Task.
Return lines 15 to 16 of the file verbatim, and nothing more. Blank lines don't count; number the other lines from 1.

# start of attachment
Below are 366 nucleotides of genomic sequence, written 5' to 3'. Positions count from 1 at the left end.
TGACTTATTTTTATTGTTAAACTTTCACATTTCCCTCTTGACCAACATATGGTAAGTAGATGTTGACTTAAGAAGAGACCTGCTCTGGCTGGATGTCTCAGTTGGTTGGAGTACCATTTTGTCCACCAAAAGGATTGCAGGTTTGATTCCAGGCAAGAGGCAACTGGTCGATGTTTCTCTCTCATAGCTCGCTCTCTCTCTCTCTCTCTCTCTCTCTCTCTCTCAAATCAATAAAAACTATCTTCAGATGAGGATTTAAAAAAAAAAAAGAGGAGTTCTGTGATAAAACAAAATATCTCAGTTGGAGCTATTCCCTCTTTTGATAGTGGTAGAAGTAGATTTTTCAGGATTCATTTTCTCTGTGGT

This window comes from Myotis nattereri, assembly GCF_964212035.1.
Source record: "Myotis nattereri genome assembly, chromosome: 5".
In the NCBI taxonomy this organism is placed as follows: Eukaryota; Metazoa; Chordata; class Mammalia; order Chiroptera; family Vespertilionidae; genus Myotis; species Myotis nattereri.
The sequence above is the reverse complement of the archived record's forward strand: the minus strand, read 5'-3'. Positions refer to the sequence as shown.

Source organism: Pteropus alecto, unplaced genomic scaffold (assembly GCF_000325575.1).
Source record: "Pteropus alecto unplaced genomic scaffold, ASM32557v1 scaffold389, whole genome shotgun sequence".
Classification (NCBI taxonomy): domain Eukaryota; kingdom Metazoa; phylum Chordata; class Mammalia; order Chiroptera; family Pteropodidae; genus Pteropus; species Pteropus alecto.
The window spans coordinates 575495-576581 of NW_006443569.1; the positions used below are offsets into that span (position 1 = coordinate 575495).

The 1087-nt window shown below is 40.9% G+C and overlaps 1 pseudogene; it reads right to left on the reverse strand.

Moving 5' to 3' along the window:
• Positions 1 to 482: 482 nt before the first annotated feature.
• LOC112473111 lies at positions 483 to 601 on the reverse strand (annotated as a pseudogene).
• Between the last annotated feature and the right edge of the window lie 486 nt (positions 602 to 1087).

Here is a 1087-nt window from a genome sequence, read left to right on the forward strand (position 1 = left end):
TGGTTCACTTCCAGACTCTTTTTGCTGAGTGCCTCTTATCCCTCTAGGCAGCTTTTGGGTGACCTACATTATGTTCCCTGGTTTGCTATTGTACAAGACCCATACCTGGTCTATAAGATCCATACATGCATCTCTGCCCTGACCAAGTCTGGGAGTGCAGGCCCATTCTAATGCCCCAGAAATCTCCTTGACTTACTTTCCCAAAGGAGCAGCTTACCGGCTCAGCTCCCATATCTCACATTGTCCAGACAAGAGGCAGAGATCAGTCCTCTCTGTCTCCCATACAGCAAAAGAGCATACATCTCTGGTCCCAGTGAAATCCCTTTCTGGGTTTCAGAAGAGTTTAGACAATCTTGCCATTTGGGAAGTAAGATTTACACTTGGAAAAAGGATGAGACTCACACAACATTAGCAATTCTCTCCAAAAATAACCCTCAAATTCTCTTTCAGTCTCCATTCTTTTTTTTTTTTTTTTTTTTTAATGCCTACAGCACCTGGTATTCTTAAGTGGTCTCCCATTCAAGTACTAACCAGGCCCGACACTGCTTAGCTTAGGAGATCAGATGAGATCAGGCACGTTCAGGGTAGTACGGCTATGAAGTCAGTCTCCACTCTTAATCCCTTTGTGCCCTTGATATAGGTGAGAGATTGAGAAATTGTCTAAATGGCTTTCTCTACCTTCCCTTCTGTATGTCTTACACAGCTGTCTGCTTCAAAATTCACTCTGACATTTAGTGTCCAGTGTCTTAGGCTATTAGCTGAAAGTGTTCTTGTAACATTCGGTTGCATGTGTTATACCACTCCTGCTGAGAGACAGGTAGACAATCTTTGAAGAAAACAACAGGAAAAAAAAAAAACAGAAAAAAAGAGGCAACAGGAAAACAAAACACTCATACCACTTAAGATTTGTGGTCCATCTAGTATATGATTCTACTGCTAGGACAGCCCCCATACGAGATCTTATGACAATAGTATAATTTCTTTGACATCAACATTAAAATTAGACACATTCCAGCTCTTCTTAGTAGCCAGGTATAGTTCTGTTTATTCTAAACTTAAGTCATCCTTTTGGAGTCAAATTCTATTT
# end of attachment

• Between the last annotated feature and the right edge of the window lie 486 nt (positions 602 to 1087).

Here is a 1087-nt window from a genome sequence, read left to right on the forward strand (position 1 = left end):